A new conservationist website hopes to make a big difference

Against a backdrop of big cat pictures, conservationist and wildlife filmmaker Shekar Dattatri talks about Conservation India, a one-of-its-kind non-profit and non-commercial portal. The website, with its prowling tiger logo, was recently launched with wildlife photographer and entrepreneur Ramki Sreenivasan.

Conservation India aims to become a one-stop shop for anyone interested in conservation. “This isn’t just a collection of articles on wildlife. If you’re interested in conservation and asking yourself what you can do to help, this site is for you,” says Shekar. “Our motto is ‘enabling conservation action’ and we focus on empowering people with knowledge.” Many people want to help with conservation but typically, they confuse animal welfare with conservation. Also, enthusiasts need to be sensitised to the many wildlife laws that are in place in order to react adequately. This is what the website seeks to do.

After two years of research and preparation, the site went live a few months ago. “Often, people think wildlife conservation is all about getting into a jeep and roaring off into the jungle,” says Shekar, “but it also involves boring things like paperwork.”

A wildlife enthusiast and photographer for many years, Ramki was disillusioned by what he saw. “As a photographer or tourist, you are just a mute spectator,” he says. The team realised that the best way to get conservation practices across is to codify best practices on a public domain. “It becomes accessible and becomes repeatable. We opted for a website that is minimalist and to the point.”

The website has an exhaustive array of articles, essays and interviews. “We’re looking at experts in every domain. For example, if it’s a case study about someone who has fought against roads running through national parks, we will bring them on board to write about it,” says Shekar. Contributors include Dr. Ullas Karanth, Belinda Wright and Praveen Bhargav. “The portal will be a repository of information,” says Shekar, with static content as well as dynamic content like news and pictures.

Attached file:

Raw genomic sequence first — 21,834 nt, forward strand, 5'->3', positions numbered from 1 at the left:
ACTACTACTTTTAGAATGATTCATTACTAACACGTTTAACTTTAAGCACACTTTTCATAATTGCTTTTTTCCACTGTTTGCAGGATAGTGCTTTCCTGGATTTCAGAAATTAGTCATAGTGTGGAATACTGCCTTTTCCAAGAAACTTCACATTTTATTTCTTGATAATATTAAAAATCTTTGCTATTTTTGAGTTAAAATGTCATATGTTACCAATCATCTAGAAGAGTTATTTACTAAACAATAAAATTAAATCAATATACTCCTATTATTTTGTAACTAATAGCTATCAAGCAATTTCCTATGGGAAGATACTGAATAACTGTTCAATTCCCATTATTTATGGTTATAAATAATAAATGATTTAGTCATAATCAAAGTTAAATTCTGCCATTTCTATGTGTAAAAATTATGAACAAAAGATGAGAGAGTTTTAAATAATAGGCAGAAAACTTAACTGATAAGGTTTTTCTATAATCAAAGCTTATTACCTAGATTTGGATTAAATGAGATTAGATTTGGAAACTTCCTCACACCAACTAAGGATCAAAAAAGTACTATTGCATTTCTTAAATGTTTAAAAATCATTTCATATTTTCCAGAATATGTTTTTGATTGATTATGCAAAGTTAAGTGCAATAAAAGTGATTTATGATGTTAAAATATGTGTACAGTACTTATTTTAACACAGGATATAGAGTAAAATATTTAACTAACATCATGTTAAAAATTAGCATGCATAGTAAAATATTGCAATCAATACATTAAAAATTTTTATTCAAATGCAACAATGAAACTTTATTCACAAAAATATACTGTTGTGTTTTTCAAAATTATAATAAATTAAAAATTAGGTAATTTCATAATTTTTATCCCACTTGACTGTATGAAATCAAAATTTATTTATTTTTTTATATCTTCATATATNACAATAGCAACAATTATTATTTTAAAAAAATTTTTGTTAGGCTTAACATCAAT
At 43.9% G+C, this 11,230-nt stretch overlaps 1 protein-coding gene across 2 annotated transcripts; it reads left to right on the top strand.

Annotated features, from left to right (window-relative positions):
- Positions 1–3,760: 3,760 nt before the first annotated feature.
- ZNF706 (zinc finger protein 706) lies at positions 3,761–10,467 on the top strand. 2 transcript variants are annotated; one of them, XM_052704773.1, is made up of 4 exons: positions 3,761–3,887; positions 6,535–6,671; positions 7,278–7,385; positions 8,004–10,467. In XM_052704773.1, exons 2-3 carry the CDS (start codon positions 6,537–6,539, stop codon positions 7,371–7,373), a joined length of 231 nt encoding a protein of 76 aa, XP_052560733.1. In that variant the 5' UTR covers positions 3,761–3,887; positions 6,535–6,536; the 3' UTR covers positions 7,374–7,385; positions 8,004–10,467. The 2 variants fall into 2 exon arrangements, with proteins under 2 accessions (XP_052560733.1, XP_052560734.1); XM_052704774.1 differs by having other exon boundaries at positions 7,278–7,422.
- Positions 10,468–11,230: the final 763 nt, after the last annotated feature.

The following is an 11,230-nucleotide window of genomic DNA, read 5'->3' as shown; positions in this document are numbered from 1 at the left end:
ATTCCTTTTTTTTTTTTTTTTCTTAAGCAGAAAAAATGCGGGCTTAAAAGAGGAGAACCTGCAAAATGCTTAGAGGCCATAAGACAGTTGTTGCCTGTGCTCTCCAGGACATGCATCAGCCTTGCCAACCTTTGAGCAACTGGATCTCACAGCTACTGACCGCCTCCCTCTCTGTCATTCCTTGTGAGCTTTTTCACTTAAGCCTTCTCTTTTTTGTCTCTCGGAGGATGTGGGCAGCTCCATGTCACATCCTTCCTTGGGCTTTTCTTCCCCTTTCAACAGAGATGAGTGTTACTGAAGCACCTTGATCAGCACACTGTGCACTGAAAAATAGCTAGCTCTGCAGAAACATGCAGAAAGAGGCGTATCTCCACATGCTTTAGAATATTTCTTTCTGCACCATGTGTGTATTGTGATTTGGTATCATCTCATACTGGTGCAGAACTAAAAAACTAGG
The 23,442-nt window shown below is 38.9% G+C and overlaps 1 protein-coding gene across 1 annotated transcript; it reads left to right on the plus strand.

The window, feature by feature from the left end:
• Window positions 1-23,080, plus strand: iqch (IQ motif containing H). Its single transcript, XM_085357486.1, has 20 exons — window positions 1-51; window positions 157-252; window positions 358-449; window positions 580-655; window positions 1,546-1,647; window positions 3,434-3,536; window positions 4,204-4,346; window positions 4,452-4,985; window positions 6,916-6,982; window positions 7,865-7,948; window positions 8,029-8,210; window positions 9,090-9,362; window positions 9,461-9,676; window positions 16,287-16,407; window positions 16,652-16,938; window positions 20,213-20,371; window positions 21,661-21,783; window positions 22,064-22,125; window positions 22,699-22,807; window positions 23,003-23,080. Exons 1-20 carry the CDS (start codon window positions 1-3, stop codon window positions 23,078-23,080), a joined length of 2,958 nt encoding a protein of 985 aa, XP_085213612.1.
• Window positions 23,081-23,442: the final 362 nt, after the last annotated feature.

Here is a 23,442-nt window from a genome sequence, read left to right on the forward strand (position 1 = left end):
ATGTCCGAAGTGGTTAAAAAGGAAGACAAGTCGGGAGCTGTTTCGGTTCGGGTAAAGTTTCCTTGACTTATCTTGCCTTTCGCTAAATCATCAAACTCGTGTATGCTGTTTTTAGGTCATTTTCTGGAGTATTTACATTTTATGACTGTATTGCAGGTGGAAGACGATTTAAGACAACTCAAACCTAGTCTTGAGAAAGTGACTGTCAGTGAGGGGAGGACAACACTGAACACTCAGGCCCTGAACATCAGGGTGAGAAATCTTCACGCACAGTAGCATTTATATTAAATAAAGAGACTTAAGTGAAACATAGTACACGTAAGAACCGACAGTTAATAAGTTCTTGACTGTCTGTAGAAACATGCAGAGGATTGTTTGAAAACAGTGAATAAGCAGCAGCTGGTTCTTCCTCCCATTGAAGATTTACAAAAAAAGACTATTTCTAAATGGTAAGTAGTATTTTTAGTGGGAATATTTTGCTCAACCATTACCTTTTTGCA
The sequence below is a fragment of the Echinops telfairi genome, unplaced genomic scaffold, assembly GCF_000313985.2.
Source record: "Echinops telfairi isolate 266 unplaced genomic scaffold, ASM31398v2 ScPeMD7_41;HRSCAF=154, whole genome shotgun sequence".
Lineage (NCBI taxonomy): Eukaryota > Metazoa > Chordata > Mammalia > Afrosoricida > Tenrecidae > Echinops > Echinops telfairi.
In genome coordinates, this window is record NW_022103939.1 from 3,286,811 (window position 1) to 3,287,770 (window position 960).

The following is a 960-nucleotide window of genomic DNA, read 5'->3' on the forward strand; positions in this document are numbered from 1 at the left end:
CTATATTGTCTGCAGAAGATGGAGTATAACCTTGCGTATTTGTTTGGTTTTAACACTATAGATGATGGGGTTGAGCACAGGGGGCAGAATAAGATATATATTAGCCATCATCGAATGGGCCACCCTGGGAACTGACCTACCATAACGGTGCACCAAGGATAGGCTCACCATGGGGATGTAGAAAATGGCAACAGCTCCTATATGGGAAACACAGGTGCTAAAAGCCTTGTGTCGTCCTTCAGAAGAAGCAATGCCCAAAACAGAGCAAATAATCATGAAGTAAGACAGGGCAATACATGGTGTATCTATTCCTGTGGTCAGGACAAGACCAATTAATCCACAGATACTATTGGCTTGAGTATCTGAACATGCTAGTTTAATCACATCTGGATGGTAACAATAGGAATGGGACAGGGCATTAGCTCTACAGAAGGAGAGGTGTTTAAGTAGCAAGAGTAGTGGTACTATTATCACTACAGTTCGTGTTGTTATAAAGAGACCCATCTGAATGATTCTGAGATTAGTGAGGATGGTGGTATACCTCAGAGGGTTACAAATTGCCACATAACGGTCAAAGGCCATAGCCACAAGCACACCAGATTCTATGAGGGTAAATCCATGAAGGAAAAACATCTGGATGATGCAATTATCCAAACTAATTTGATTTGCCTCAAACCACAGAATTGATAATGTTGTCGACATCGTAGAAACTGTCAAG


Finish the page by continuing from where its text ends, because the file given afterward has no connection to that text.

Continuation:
With 10,000 unique visitors already, most of them Indian, the response has been overwhelming so far, say the two conservationists. The Conservation India team will soon be holding workshops, talks, film screenings and more. Visit Conservation India at www.conservationindia.org

What it has

Featured images – where public can send in images relevant to conservation

Conservation toolkit – with information about conservation, how to start a campaign, handle the media, make videos and constitutional imperatives

Topics – with insights into different aspects of wildlife like tourism or illegal trade

Q&A – where people can pose questions to experts

Publications – where relevant research papers will be edited and uploaded